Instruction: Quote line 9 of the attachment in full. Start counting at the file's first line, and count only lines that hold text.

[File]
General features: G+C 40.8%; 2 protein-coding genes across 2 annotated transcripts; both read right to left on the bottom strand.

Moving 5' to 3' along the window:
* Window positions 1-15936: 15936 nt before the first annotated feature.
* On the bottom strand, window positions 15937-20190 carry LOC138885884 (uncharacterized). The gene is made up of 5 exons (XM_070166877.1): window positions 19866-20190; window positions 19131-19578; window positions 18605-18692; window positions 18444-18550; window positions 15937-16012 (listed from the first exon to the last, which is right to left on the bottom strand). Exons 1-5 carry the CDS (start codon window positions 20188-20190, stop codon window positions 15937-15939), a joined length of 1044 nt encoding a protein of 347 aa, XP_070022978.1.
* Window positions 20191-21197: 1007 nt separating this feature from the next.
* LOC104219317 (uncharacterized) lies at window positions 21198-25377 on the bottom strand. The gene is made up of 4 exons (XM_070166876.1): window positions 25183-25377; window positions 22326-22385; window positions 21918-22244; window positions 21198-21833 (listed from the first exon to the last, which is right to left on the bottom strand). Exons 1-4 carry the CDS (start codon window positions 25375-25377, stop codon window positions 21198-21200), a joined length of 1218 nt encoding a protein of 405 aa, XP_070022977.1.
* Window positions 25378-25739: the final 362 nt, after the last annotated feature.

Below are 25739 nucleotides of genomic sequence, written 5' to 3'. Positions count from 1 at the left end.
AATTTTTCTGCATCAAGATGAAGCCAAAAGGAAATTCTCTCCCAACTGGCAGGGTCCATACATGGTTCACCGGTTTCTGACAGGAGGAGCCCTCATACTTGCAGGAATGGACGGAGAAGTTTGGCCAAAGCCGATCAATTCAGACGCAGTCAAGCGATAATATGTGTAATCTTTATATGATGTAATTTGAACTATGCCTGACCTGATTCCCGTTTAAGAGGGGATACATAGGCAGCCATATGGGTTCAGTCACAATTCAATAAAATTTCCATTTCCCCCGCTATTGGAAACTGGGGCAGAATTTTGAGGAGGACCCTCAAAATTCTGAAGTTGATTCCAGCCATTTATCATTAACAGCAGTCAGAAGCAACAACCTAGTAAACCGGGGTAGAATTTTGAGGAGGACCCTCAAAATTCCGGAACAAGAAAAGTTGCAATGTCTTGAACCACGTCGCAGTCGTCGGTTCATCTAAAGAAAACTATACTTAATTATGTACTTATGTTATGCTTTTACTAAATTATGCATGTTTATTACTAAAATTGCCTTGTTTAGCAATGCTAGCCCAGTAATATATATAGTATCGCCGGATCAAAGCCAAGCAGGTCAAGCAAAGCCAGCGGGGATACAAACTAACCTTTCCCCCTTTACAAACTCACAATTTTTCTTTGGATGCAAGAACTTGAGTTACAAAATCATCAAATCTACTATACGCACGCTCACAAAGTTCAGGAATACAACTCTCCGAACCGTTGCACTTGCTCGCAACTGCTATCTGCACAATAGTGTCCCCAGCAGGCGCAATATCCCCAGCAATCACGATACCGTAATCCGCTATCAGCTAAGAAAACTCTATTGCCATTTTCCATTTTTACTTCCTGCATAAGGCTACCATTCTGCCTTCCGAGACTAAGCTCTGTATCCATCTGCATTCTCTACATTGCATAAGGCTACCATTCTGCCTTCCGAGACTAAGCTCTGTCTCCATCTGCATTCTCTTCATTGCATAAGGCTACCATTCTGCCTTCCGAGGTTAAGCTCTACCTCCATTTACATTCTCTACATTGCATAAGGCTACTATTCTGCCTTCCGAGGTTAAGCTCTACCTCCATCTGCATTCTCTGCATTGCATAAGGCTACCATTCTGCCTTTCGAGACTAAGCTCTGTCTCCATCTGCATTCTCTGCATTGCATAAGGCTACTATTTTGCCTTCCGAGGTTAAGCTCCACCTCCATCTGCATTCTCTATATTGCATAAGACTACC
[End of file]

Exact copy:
AATTTTTCTGCATCAAGATGAAGCCAAAAGGAAATTCTCTCCCAACTGGCAGGGTCCATACATGGTTCACCGGTTTCTGACAGGAGGAGCCCTCATACTTGCAGGAATGGACGGAGAAGTTTGGCCAAAGCCGATCAATTCAGACGCAGTCAAGCGATAATATGTGTAATCTTTATATGATGTAATTTGAACTATGCCTGACCTGATTCCCGTTTAAGAGGGGATACATAGGCAGCCATATGGGTTCAGTCACAATTCAATAAAATTTCCATTTCCCCCGCTATTGGAAACTGGGGCAGAATTTTGAGGAGGACCCTCAAAATTCTGAAGTTGATTCCAGCCATTTATCATTAACAGCAGTCAGAAGCAACAACCTAGTAAACCGGGGTAGAATTTTGAGGAGGACCCTCAAAATTCCGGAACAAGAAAAGTTGCAATGTCTTGAACCACGTCGCAGTCGTCGGTTCATCTAAAGAAAACTATACTTAATTATGTACTTATGTTATGCTTTTACTAAATTATGCATGTTTATTACTAAAATTGCCTTGTTTAGCAATGCTAGCCCAGTAATATATATAGTATCGCCGGATCAAAGCCAAGCAGGTCAAGCAAAGCCAGCGGGGATACAAACTAACCTTTCCCCCTTTACAAACTCACAATTTTTCTTTGGATGCAAGAACTTGAGTTACAAAATCATCAAATCTACTATACGCACGCTCACAAAGTTCAGGAATACAACTCTCCGAACCGTTGCACTTGCTCGCAACTGCTATCTGCACAATAGTGTCCCCAGCAGGCGCAATATCCCCAGCAATCACGATACCGTAATCCGCTATCAGCTAAGAAAACTCTATTGCCATTTTCCATTTTTACTTCCTGCATAAGGCTACCATTCTGCCTTCCGAGACTAAGCTCTGTATCCATCTGCATTCTCTACATTGCATAAGGCTACCATTCTGCCTTCCGAGACTAAGCTCTGTCTCCATCTGCATTCTCTTCATTGCATAAGGCTACCATTCTGCCTTCCGAGGTTAAGCTCTACCTCCATTTACATTCTCTACATTGCATAAGGCTACTATTCTGCCTTCCGAGGTTAAGCTCTACCTCCATCTGCATTCTCTGCATTGCATAAGGCTACCATTCTGCCTTTCGAGACTAAGCTCTGTCTCCATCTGCATTCTCTGCATTGCATAAGGCTACTATTTTGCCTTCCGAGGTTAAGCTCCACCTCCATCTGCATTCTCTATATTGCATAAGACTACC